- Read the same section as the original hard data but use a different set of read threshold voltages inside the NAND.
- In MLC NAND, read the section that shares the same word-line as the original section.
- Read the section that corresponds to the dominant disturber. This is the section that, when programmed, has the strongest program disturb impact on the original hard-data section.
There are pros and cons to each of these Re-Read Strategies and, in fact, the three can even be combined together if desired. Just remember that each time you read from the flash you will incur more latency!
The soft-data construction: Each of the reads in our Re-Read strategy returns the 0 and 1 data associated with that read. Although slightly more advanced multi-bit reads might exist in more advanced NAND, we will ignore that for the purposes of this article. Therefore each read of the flash gives us one more bit of physical information. However we need to map these physical zeros and ones into soft information for the LDPC decode. This mapping requires an understanding of both the NAND flash and the LDPC codes that are being used.
Here’s a very simple example to illustrate: For a hard-data decode we can use a very simple mapping to convert the zeros and ones from the flash into information the LDPC decoder can consume. We call the output of this mapping Log-Likelihood Ratios (LLRs). This mapping is given in Table 2.
Table 2: The mapping from NAND Flash value to LLR for a simple hard-data decode.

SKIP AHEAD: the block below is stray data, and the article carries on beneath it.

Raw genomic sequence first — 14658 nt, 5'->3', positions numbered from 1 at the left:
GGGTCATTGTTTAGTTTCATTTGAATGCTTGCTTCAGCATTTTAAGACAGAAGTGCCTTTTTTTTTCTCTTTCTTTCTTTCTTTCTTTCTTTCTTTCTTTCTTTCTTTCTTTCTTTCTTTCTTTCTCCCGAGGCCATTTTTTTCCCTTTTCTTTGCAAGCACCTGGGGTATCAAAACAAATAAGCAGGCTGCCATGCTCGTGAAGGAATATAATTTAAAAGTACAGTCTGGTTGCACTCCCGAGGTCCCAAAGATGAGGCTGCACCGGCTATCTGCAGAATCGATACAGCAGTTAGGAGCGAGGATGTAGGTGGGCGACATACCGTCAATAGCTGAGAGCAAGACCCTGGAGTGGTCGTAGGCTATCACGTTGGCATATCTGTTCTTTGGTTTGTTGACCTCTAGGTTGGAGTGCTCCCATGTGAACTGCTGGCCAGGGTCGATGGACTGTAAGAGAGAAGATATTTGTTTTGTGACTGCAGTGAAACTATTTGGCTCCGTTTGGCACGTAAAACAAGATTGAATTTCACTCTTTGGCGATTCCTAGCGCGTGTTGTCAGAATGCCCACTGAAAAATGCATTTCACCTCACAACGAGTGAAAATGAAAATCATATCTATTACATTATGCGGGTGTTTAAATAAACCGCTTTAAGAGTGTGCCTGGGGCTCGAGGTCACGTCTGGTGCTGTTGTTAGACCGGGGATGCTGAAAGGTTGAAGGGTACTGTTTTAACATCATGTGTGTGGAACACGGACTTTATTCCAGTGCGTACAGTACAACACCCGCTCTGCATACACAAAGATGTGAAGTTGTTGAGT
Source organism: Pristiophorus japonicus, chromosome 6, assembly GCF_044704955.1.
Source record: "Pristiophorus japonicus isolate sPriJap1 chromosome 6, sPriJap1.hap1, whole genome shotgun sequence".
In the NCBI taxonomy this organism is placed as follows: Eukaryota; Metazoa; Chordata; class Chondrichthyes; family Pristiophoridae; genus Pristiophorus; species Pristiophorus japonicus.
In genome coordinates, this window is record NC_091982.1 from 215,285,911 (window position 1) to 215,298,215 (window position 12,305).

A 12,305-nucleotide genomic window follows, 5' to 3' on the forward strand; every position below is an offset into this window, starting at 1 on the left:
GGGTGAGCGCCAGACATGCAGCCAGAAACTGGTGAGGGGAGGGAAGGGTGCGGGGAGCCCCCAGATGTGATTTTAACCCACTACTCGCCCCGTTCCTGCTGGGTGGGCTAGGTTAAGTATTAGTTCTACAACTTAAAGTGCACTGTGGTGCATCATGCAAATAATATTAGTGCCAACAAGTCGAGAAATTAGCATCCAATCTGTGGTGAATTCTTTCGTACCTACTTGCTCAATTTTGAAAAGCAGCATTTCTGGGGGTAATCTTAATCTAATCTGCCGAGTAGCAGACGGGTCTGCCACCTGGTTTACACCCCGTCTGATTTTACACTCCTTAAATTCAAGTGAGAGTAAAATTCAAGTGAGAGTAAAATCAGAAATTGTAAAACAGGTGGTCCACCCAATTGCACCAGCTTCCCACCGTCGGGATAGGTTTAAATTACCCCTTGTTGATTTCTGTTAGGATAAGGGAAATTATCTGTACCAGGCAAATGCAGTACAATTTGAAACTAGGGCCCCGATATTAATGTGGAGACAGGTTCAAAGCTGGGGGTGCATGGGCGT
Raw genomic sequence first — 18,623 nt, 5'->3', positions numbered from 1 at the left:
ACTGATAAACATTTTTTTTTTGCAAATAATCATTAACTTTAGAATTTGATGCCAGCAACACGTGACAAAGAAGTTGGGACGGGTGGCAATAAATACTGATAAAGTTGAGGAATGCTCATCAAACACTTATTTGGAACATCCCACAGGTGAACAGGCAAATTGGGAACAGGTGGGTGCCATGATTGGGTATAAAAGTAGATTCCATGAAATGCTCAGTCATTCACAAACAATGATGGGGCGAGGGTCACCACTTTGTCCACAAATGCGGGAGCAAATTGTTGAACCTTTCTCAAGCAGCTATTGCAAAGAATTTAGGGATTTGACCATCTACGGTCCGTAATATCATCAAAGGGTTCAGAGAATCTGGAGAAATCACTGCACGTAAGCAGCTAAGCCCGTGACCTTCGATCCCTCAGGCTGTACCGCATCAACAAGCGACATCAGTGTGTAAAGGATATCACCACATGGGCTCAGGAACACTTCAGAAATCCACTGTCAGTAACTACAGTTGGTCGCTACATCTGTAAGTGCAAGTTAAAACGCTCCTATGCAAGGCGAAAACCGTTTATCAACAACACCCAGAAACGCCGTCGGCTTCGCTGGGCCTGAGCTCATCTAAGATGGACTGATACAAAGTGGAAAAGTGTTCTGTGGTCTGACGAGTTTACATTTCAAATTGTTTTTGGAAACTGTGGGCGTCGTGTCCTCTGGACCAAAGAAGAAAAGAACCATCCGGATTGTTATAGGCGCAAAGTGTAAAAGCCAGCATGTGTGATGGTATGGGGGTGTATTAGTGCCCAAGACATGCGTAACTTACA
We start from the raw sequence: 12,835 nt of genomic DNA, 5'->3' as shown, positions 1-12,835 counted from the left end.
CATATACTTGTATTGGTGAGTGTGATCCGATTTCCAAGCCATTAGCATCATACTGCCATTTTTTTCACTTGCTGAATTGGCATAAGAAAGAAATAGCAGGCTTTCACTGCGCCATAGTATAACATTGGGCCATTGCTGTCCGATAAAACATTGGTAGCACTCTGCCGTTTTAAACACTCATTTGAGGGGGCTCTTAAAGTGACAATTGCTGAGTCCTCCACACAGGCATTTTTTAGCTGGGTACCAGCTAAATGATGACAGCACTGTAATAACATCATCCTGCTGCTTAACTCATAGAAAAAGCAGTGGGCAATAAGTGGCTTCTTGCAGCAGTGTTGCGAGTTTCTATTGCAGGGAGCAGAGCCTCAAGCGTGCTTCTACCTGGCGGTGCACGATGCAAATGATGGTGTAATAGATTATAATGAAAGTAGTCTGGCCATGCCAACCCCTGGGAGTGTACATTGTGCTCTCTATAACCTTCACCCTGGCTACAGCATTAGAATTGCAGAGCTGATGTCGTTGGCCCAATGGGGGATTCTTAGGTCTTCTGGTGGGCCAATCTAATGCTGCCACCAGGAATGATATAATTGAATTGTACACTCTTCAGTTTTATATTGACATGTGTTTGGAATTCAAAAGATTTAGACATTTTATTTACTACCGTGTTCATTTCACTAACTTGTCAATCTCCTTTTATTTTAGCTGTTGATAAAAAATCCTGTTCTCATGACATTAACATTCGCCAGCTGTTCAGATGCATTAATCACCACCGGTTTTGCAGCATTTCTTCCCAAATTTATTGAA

Now assume our Re-Read strategy consists of one additional read. Our soft-data construction might look something like as shown in Table 3.
Table 3: The soft-data construction table for a simple example involving two reads of the NAND Flash device.
The soft LDPC decode: The final step in the soft-data decode involves passing the LLRs for each of the bits of the codeword into the LDPC decoder logic. The hope is that this decode will be more successful than the original hard-data decode was and the SSD will now be able to return the user data and perhaps move that data to a safer region of the SSD so that it can be recovered more easily the next time it is requested.
Given the characteristics of the latest generation of NAND technology, LDPC engines will be required to meet an acceptable bit error rate. We’ve seen there are side-effects of using LDPC, and leading controllers that utilize the latest LDPC technologies and algorithms will be able to more effectively extract commercial value from the NAND devices they manage.
-- Stephen Bates (@stepbates) is a senior technical director in the Chief Strategy and Technology Office of PMC-Sierra. He works on issues related to NAND flash and other Non-Volatile Memory technologies and the implications of those technologies on storage architectures. He holds a PhD from the University of Edinburgh and is a Senior Member of the IEEE.